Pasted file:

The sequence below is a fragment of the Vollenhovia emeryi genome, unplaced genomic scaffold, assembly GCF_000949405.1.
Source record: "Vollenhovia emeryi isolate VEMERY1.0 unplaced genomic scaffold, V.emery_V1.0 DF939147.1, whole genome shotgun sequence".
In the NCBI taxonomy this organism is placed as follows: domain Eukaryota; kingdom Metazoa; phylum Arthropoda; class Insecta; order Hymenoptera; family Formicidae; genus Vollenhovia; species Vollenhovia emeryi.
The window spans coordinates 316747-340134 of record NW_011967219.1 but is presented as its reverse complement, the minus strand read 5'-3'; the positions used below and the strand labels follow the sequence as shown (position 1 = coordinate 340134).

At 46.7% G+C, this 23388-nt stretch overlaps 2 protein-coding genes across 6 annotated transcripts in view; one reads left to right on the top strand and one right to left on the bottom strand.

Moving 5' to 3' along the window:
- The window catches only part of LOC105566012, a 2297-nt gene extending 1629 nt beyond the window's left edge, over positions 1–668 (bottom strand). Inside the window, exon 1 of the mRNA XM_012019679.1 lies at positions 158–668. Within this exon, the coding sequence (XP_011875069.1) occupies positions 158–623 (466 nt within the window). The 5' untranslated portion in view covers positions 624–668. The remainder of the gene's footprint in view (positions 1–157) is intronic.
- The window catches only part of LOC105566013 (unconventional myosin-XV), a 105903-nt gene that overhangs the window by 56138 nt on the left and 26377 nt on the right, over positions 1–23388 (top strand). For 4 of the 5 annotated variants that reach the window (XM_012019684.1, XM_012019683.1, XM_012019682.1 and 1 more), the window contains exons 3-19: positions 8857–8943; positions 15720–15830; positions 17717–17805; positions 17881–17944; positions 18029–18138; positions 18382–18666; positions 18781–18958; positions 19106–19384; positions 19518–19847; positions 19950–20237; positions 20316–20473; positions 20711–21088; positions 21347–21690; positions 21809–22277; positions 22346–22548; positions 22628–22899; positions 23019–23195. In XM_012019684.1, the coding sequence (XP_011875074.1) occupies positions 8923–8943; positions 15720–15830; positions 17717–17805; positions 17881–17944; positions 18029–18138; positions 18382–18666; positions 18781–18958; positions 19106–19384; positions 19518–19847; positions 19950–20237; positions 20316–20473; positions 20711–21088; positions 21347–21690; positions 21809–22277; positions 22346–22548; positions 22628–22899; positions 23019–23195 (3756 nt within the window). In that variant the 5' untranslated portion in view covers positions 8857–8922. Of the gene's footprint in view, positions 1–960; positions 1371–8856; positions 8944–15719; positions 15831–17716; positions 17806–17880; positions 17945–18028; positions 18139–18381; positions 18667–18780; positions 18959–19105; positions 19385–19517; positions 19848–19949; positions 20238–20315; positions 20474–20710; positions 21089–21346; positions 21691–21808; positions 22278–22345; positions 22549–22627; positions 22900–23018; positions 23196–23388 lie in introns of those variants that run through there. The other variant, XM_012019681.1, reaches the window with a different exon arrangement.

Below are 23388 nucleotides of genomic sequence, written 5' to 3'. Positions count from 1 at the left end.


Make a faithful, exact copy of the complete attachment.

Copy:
The sequence below is a fragment of the Vollenhovia emeryi genome, unplaced genomic scaffold, assembly GCF_000949405.1.
Source record: "Vollenhovia emeryi isolate VEMERY1.0 unplaced genomic scaffold, V.emery_V1.0 DF939147.1, whole genome shotgun sequence".
In the NCBI taxonomy this organism is placed as follows: domain Eukaryota; kingdom Metazoa; phylum Arthropoda; class Insecta; order Hymenoptera; family Formicidae; genus Vollenhovia; species Vollenhovia emeryi.
The window spans coordinates 316747-340134 of record NW_011967219.1 but is presented as its reverse complement, the minus strand read 5'-3'; the positions used below and the strand labels follow the sequence as shown (position 1 = coordinate 340134).

At 46.7% G+C, this 23388-nt stretch overlaps 2 protein-coding genes across 6 annotated transcripts in view; one reads left to right on the top strand and one right to left on the bottom strand.

Moving 5' to 3' along the window:
- The window catches only part of LOC105566012, a 2297-nt gene extending 1629 nt beyond the window's left edge, over positions 1–668 (bottom strand). Inside the window, exon 1 of the mRNA XM_012019679.1 lies at positions 158–668. Within this exon, the coding sequence (XP_011875069.1) occupies positions 158–623 (466 nt within the window). The 5' untranslated portion in view covers positions 624–668. The remainder of the gene's footprint in view (positions 1–157) is intronic.
- The window catches only part of LOC105566013 (unconventional myosin-XV), a 105903-nt gene that overhangs the window by 56138 nt on the left and 26377 nt on the right, over positions 1–23388 (top strand). For 4 of the 5 annotated variants that reach the window (XM_012019684.1, XM_012019683.1, XM_012019682.1 and 1 more), the window contains exons 3-19: positions 8857–8943; positions 15720–15830; positions 17717–17805; positions 17881–17944; positions 18029–18138; positions 18382–18666; positions 18781–18958; positions 19106–19384; positions 19518–19847; positions 19950–20237; positions 20316–20473; positions 20711–21088; positions 21347–21690; positions 21809–22277; positions 22346–22548; positions 22628–22899; positions 23019–23195. In XM_012019684.1, the coding sequence (XP_011875074.1) occupies positions 8923–8943; positions 15720–15830; positions 17717–17805; positions 17881–17944; positions 18029–18138; positions 18382–18666; positions 18781–18958; positions 19106–19384; positions 19518–19847; positions 19950–20237; positions 20316–20473; positions 20711–21088; positions 21347–21690; positions 21809–22277; positions 22346–22548; positions 22628–22899; positions 23019–23195 (3756 nt within the window). In that variant the 5' untranslated portion in view covers positions 8857–8922. Of the gene's footprint in view, positions 1–960; positions 1371–8856; positions 8944–15719; positions 15831–17716; positions 17806–17880; positions 17945–18028; positions 18139–18381; positions 18667–18780; positions 18959–19105; positions 19385–19517; positions 19848–19949; positions 20238–20315; positions 20474–20710; positions 21089–21346; positions 21691–21808; positions 22278–22345; positions 22549–22627; positions 22900–23018; positions 23196–23388 lie in introns of those variants that run through there. The other variant, XM_012019681.1, reaches the window with a different exon arrangement.

Below are 23388 nucleotides of genomic sequence, written 5' to 3'. Positions count from 1 at the left end.